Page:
<p>I cut my shapes a bit different and painted it differently to have it resemble my son's favorite toy but the general shapes and layout of your pattern helped SO much! </p>
<p>That looks great! Nice touch on the teeth for the bucket. I'm glad what I posted helped in the process. </p>
<p>Great concept, next to impossible to get your own printed. Don't get your hopes up dads.... </p>
I'd be happy to post pdfs of the different sheets. I did modify the cab height on the fly though based on the stroller so that isn't updated. The nice thing is that you are making doubles of everything so even if you draw it rather than use a template to trace it you only have to draw it once. That dwg isn't the easiest to deal with but worked ok for me
Could you please send me the updated pdf's? How did you add to the height? Any added info would be great! Thanks!
I didn't update drawing, just modified it once I had it drawn on the board. Just extended the vertical sides of the window part of the cab.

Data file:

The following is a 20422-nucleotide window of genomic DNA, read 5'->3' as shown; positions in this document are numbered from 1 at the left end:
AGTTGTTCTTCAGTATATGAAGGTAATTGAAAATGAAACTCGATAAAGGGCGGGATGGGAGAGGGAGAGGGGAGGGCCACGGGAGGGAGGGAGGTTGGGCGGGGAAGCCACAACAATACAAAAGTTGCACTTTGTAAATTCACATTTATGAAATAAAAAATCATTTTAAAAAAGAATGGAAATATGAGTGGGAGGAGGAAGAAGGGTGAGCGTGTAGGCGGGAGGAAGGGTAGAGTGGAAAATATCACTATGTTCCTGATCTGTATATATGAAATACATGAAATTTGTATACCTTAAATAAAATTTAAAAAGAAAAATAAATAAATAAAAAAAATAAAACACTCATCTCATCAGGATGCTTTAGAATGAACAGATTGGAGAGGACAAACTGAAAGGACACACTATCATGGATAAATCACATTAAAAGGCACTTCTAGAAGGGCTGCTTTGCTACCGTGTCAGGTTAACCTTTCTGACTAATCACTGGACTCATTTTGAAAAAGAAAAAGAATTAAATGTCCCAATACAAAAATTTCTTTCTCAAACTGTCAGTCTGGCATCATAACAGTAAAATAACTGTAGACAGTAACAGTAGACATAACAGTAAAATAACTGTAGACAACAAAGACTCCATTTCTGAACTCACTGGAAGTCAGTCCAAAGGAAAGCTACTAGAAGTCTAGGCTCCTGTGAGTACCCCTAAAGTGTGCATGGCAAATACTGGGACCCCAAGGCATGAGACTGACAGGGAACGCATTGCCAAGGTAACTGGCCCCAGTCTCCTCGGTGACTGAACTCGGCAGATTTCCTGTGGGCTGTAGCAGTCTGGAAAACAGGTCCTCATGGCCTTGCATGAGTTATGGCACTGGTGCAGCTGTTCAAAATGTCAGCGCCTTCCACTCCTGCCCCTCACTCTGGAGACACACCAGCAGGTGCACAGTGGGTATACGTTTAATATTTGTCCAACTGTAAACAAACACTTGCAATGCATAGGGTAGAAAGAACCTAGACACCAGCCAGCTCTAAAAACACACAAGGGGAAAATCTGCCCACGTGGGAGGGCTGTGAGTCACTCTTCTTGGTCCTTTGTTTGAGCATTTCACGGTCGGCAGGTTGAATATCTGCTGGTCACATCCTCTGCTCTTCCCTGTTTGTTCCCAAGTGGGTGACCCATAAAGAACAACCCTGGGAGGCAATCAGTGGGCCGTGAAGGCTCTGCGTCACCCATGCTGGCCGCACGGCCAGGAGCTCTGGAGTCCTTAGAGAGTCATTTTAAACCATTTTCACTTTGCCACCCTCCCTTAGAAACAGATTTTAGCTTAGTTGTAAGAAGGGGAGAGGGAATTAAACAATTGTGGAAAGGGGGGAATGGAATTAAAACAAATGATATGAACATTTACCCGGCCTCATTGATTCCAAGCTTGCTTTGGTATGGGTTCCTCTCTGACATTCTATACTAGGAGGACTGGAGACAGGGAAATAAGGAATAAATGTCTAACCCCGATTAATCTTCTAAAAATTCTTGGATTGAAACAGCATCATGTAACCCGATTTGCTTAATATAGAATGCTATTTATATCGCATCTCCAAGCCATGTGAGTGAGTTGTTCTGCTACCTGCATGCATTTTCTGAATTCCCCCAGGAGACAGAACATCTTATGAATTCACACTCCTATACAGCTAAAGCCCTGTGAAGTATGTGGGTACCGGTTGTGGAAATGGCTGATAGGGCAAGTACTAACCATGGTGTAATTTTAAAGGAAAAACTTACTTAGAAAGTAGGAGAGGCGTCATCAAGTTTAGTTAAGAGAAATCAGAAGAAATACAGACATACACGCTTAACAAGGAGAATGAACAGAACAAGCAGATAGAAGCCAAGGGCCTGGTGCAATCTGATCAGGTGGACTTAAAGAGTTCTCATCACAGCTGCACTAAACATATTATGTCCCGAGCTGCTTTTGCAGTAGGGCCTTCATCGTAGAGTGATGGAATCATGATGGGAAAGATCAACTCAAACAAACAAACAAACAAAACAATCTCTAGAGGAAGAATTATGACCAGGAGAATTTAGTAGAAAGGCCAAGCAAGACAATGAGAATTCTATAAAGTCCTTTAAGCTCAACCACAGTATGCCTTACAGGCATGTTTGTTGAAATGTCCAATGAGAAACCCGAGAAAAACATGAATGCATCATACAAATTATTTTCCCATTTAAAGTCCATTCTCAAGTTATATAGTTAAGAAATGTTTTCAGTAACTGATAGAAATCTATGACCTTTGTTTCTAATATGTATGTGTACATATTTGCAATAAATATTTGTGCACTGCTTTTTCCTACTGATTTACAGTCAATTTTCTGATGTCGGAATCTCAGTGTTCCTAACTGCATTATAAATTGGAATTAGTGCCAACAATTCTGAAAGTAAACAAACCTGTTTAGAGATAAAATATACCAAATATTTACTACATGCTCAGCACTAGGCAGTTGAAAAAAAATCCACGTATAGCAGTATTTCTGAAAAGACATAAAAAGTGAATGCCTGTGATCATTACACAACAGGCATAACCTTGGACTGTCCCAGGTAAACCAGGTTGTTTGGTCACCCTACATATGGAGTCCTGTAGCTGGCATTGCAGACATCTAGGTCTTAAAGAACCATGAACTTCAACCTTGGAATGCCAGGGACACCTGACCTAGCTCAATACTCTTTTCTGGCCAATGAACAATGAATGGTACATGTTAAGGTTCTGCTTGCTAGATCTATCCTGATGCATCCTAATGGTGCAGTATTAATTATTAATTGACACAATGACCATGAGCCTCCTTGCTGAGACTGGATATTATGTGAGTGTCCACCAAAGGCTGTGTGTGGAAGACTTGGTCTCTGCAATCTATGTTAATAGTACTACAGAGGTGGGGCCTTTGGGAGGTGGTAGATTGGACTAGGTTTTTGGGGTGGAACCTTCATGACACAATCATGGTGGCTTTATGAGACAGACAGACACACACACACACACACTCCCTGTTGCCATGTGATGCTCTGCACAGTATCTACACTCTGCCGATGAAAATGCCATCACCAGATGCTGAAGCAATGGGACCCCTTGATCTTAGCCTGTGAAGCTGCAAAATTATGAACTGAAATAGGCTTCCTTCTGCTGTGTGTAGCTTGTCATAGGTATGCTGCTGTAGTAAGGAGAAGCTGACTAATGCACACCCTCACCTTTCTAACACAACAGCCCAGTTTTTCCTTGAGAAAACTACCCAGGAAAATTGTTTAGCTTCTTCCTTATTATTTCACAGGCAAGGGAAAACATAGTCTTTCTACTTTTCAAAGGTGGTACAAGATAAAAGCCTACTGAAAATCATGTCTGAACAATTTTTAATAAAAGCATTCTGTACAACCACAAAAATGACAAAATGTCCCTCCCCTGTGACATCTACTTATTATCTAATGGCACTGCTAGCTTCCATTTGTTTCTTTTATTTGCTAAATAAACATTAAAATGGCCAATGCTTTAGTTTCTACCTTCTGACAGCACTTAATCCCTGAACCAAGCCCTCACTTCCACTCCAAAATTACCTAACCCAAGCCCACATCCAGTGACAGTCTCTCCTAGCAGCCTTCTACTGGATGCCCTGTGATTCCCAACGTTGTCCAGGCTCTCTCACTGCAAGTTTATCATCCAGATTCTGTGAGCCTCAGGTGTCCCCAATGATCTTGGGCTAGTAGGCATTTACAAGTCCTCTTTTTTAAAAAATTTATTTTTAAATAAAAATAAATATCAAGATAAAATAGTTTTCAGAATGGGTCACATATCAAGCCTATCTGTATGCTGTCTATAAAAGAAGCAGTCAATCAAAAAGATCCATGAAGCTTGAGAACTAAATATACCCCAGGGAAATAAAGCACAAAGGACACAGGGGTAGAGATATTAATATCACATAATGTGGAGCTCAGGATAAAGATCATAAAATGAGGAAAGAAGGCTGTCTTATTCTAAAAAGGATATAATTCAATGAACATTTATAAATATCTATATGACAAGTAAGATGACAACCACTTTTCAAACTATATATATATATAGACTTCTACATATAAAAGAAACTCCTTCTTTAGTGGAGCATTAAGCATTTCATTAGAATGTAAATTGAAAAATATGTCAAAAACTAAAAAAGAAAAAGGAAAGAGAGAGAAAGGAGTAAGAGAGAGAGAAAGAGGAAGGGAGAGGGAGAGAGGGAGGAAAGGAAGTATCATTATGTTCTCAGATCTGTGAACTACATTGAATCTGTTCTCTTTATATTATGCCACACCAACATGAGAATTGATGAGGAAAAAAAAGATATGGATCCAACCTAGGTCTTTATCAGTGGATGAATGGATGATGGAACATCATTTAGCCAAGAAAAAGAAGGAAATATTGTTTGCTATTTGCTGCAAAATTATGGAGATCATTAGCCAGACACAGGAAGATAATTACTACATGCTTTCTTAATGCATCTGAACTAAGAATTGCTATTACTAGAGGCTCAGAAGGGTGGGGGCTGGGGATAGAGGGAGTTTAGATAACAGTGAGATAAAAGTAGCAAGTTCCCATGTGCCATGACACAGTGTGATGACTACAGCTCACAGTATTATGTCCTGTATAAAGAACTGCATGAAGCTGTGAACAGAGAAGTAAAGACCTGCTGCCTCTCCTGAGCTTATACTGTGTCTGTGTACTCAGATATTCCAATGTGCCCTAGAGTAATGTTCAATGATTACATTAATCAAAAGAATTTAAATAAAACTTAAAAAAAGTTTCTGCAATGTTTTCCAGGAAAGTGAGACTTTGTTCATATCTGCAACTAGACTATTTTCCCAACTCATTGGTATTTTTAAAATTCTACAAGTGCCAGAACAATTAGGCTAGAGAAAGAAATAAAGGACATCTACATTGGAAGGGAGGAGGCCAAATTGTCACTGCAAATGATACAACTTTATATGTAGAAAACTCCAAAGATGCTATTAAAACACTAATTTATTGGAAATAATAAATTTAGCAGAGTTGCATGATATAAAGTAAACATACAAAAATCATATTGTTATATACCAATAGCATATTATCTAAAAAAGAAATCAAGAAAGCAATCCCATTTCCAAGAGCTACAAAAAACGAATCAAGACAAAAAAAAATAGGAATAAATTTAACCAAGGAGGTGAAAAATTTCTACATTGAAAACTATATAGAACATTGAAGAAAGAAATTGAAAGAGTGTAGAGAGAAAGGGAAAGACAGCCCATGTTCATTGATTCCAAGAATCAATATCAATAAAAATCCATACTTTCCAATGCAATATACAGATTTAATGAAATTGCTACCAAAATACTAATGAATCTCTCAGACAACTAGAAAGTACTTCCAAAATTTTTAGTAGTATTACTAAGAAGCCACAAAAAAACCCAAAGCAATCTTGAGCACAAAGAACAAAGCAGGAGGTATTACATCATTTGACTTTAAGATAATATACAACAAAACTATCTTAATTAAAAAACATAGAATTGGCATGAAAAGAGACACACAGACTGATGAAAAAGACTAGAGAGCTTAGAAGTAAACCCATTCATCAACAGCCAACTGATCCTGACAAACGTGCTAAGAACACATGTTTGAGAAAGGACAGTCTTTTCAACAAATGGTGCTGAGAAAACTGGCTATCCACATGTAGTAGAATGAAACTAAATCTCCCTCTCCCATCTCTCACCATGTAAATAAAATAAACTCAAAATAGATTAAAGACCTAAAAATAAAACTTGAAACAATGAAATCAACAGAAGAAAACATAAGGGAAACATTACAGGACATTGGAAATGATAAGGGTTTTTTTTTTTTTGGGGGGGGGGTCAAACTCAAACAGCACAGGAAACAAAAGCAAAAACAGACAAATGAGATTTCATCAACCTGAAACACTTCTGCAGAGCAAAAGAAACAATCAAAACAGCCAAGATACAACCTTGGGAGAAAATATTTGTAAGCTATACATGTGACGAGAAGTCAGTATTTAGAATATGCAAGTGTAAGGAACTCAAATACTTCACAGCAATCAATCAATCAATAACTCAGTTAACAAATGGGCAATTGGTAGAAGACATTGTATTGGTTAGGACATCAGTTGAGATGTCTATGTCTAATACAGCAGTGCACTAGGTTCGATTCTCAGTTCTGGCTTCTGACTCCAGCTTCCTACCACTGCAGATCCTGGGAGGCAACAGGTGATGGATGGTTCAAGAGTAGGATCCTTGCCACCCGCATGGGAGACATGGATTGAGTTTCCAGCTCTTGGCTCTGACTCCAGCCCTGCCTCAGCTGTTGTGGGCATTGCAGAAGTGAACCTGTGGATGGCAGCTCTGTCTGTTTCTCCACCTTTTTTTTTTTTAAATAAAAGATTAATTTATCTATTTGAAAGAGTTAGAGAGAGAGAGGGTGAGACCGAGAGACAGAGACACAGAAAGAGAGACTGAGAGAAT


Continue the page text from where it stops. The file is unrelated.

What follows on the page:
The last two files have the outlines. Once I had it traced out, I added a little height just to the &quot;window&quot; part of the cab just to make it easier to put Isaac in the stroller.
The first file is a cad file. The second is sketchup. You can download sketchup make for free, it is very intuitive. As far as connecting the two sides, that depends on what you are mounting it to. I built the 2 sides and then just filled in between so it would stay in place. I ended up getting some 4in course thread screws to attach the sides to the cross pieces in addition to the spray adhesive.
<p>Could you please post pdfs. I would LOVE to make this for my sons first halloween!</p>
I posted them in two files. (part1 and 2) They are formatted for 11x17 sheets with boxes that overlap in the corners.This is only the main body side pieces. The wheels I just traced a plate and the bucket I made up on the fly along with a lot of the connection pieces since they depend on the width of the stroller. I've added all the photos I have, I think it is enough to go on. I ended up making the cab taller on the fly to fit the stroller better and make it easier to get him in and out. I also got some long course thread screws and added them at points where there was a lot of stress. Good luck! Post a pic when you are done.